Carver, Harris County to host playoff openers on Friday

dmitchell@ledger-enquirer.comNovember 14, 2013 

Joe Paull Carver's Dequindre Coleman at Carver High School vs. Peach County High School Friday night at A.J. McClung Memorial Stadium.

JOE PAULL — Buy Photo

Carver has been a playoff mainstay ever since it won 12 games in 2006 and a state title in 2007. Harris County, playing in its second consecutive postseason, is trying to establish itself as one of the premier programs in the area.

Both teams have opportunities to further their legacies in this season’s playoffs, which will kick off on Friday night.

Here’s a look at both teams’ matchups.

B.E.S.T. Academy at Carver

When Joe Kegler described Carver’s (9-1) season as win-or-go-home two weeks ago, it wasn’t entirely accurate.

His emphasis was clear: He wants the team approaching every game like the playoffs. The reality was that Carver was headed to the playoffs no matter what it did against Peach County or Jackson.

Not anymore. Now, the threat rings true, and Kegler said the players are taking it to heart.

“The kids are real focused this week,” he said as the team prepared for its first-round game on Friday against B.E.S.T. Academy (6-4). “They understand it’s win or go home now. We said it two weeks ago, but reality has set in now that if we lose, there’s no tomorrow.”

And make no mistake, that would be a disappointment for a team ranked No. 4 in the state, a team that has advanced to at least the quarterfinals in ever season since 2006. This team, loaded with talent, has its eyes set on big goals, and those start on Friday.

Preparation, as a result, has gone accordingly. Kegler said this week has been one of the best weeks of practice all season.

“They’ve done a good job staying hungry and trying to get better,” he said.

And while the defense always remains a focus for the opposition, Kegler acknowledged the emergence of the offense as one of the main reasons this team can experience postseason success.

That offense includes experienced players like receivers Nate Barley and Dreilon Freeman and running backs Dequindre Coleman and Noah Hickey. Behind a strong offensive line, Coleman and Hickey have become a dynamic tandem, regularly going over 100 yards on the ground in a game.

“Even in the NFL now, you’ve got 1-2 punches,” Kegler said. “They’re different types of runners, so they do a good job of giving different looks.”

And quarterback Jawon Pass makes the offense go. A sophomore, Pass as steadily progressed as the season’s gone along, growing from a green starter to an experienced veteran in the span of 10 football games.

“I told him when he started that he couldn’t be like every other sophomore,” Kegler said. “He had to come in ready to lead, and he’s done a great job.”

In B.E.S.T. Academy, those players will face a team making its first playoff appearance in program history. It is in only its second full season as a varsity program, winning three games a year ago and six so far this season. It lacks any real signature wins, but has competed and lost against some solid opponents (14-13 to Carver-Atlanta, 14-0 to Central-Carrollton, 28-18 to Callaway).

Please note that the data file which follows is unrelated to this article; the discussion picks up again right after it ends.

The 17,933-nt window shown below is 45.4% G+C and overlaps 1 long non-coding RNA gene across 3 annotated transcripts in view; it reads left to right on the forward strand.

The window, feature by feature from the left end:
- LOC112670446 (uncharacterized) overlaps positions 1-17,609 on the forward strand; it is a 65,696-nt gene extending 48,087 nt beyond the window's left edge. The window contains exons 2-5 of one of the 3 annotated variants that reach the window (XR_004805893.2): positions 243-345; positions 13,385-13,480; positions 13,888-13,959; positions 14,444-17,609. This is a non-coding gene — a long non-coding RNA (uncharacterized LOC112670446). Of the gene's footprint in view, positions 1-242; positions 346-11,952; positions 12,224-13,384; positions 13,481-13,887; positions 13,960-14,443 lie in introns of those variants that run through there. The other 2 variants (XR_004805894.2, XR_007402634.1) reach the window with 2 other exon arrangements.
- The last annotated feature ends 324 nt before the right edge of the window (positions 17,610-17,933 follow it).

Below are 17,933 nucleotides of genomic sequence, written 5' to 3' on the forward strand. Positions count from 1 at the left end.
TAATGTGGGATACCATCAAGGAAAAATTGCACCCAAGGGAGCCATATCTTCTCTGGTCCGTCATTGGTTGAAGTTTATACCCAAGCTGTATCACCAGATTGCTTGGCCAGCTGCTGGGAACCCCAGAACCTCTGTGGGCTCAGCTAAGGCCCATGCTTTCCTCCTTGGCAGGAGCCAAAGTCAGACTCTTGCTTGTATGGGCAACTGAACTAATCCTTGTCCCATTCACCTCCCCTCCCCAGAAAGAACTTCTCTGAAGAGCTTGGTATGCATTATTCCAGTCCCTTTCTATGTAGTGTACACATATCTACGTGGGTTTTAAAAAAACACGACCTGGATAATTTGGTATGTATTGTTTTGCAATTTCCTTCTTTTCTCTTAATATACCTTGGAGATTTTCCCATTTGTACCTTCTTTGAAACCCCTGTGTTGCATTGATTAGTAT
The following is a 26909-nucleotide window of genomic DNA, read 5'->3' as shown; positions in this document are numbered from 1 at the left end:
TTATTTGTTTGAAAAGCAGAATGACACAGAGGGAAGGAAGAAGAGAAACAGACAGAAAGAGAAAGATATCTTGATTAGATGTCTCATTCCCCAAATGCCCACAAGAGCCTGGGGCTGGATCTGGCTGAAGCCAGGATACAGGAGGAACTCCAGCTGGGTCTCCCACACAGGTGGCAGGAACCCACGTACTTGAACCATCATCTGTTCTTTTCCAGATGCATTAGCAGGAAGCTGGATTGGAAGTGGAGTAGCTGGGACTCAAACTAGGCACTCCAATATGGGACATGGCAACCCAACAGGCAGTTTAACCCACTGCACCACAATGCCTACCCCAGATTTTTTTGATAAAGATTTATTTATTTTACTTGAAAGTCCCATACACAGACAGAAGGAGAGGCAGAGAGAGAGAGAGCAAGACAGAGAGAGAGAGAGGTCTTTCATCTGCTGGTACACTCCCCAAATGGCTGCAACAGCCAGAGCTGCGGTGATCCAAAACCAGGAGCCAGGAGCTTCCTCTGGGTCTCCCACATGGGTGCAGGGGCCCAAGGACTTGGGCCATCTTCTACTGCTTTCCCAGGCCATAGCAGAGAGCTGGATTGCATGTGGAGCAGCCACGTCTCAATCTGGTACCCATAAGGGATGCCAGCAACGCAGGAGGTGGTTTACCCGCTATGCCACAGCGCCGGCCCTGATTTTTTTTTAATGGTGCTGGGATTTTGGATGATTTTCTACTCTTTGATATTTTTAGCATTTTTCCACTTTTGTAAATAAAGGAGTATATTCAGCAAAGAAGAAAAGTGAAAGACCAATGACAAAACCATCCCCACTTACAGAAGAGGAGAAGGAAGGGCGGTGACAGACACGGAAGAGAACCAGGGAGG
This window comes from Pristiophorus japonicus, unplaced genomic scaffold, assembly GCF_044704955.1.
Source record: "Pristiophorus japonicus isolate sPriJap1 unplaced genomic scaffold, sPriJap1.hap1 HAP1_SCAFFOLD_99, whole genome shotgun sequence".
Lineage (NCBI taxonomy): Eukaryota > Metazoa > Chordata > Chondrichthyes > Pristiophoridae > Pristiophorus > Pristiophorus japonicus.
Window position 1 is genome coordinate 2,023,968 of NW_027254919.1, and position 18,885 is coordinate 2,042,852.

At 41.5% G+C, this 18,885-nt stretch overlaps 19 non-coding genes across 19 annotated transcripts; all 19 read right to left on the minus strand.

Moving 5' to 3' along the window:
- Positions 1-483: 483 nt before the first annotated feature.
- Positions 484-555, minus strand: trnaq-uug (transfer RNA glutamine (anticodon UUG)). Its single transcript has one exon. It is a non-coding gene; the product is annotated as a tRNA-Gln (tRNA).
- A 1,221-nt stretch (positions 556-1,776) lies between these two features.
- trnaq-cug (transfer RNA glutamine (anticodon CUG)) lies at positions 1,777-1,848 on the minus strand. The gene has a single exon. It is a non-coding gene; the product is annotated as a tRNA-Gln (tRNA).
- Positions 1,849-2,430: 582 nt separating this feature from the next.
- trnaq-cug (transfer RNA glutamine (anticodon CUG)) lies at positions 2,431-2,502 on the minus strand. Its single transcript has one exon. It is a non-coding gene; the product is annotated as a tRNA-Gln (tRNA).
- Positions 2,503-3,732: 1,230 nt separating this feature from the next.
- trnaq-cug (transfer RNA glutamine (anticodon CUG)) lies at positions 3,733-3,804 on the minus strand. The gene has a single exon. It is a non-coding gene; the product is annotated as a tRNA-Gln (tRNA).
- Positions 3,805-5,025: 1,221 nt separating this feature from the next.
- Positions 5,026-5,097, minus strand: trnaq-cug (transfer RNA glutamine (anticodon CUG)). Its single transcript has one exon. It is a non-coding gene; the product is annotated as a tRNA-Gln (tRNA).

Kegler said facing the unknown isn’t any worse or better than facing an established program.

“Every week is dangerous,” he said. “We have to be focused now more than ever.”

Glynn Academy at Harris County

Harris County knows all about Glynn Academy.

The two teams have never faced each other, though that will change when the Tigers host it in the first round of the Class AAAAA playoffs Friday night, but the Tigers can see a little of themselves in their opponents.

Glynn Academy started the 2013 season losing four of its first five games. The fourth loss was a heartbreaker to a very tough Ware County team, 21-19. That loss, perhaps, was the spark that led the Red Terrors to five consecutive wins and a playoff berth.

The course of the season had a striking resemblance to Harris County’s last year, when it began 0-4 and won eight straight to make the state quarterfinals.

For that reason, Harris County is taking nothing for granted.

“We’re about as evenly matched as any team,” Tigers coach Tommy Parks said. “They’ve got several weapons at quarterback and running back. Honestly, they’re a lot like we were last year. They’re a dangerous team, no doubt. … We talked this week about how we were 6-4 going into the first round last year. It’s a constant reminder for us that we have to continuously earn respect from everybody around the state and area.”

Earning a 2-seed was huge for Harris County, for one because it doesn’t have to make the long trip to Glynn Academy. It will instead host a first-round game for the second consecutive season.

The similarities between the two teams extend on to the field, as well. Like Harris County, Glynn Academy has a handful of running options. Kenneth Cross (804 yards, 12 touchdowns and 7.6 yards per carry) and quarterback Zach Lamper (614 yards and six touchdowns) lead the way.

Harris County, of course, is led by the tandem of running back Esaias Chapman (1,454 yards and 13 touchowns) and quarterback TaQuon Marshall (789 yards and 14 touchdowns rushing). Keith Jenkins provides a third option with 575 yards this season.

Harris County has won eight games for the second consecutive season. A ninth win would set a school record.

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